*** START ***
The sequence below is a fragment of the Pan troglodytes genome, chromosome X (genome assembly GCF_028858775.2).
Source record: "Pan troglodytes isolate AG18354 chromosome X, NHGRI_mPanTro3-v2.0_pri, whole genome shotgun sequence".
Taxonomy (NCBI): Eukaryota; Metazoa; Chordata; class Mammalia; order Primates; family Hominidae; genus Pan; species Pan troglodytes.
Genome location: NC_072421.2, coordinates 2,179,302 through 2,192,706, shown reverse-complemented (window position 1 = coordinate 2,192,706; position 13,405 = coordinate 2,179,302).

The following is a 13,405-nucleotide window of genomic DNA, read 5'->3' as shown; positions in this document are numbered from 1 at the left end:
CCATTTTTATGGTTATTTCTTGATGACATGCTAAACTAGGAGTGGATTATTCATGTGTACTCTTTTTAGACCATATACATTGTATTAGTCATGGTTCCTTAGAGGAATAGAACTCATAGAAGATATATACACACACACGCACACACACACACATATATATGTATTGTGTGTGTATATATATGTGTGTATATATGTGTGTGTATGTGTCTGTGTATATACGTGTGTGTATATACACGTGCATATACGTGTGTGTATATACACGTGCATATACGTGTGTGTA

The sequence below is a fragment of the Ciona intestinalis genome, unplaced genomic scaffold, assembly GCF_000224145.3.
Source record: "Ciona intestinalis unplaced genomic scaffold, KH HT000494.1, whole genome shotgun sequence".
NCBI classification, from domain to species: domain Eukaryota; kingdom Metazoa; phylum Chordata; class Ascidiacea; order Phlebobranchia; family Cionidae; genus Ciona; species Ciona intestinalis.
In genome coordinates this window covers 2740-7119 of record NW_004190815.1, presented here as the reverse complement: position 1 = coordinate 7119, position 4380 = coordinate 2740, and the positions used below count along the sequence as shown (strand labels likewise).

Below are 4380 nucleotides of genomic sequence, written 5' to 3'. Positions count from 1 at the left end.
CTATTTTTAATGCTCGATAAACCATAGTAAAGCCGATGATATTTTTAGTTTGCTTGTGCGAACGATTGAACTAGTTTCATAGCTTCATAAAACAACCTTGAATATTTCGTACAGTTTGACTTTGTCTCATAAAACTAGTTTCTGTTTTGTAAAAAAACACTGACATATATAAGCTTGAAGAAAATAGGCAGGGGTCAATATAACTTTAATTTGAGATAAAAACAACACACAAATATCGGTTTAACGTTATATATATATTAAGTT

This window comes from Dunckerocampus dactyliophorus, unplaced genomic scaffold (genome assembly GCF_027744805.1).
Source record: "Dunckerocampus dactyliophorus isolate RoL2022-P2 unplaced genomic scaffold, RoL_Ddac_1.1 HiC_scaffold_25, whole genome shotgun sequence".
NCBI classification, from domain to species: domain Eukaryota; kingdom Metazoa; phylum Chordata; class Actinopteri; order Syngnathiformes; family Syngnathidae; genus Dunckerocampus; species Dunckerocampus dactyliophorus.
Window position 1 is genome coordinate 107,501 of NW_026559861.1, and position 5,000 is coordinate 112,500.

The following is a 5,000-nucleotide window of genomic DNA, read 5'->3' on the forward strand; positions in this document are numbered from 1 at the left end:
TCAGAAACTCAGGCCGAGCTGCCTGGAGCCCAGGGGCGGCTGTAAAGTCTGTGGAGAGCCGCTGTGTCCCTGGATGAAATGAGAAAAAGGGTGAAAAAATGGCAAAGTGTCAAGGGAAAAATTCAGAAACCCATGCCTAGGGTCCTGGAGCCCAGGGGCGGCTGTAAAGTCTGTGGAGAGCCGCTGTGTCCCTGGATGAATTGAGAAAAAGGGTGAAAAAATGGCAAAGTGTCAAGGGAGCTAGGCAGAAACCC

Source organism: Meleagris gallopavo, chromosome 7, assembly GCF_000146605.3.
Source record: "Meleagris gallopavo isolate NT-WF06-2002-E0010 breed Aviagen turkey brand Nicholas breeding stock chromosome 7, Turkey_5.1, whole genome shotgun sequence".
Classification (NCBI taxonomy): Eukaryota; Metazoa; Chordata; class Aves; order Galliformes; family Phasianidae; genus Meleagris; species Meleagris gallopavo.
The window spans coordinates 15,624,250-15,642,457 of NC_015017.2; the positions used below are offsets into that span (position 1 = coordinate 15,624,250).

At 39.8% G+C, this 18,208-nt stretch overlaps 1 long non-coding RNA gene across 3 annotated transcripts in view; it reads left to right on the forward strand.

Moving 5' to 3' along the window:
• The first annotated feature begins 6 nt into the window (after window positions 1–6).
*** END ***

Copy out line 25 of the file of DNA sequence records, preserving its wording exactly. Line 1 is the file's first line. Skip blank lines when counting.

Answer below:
• The first annotated feature begins 6 nt into the window (after window positions 1–6).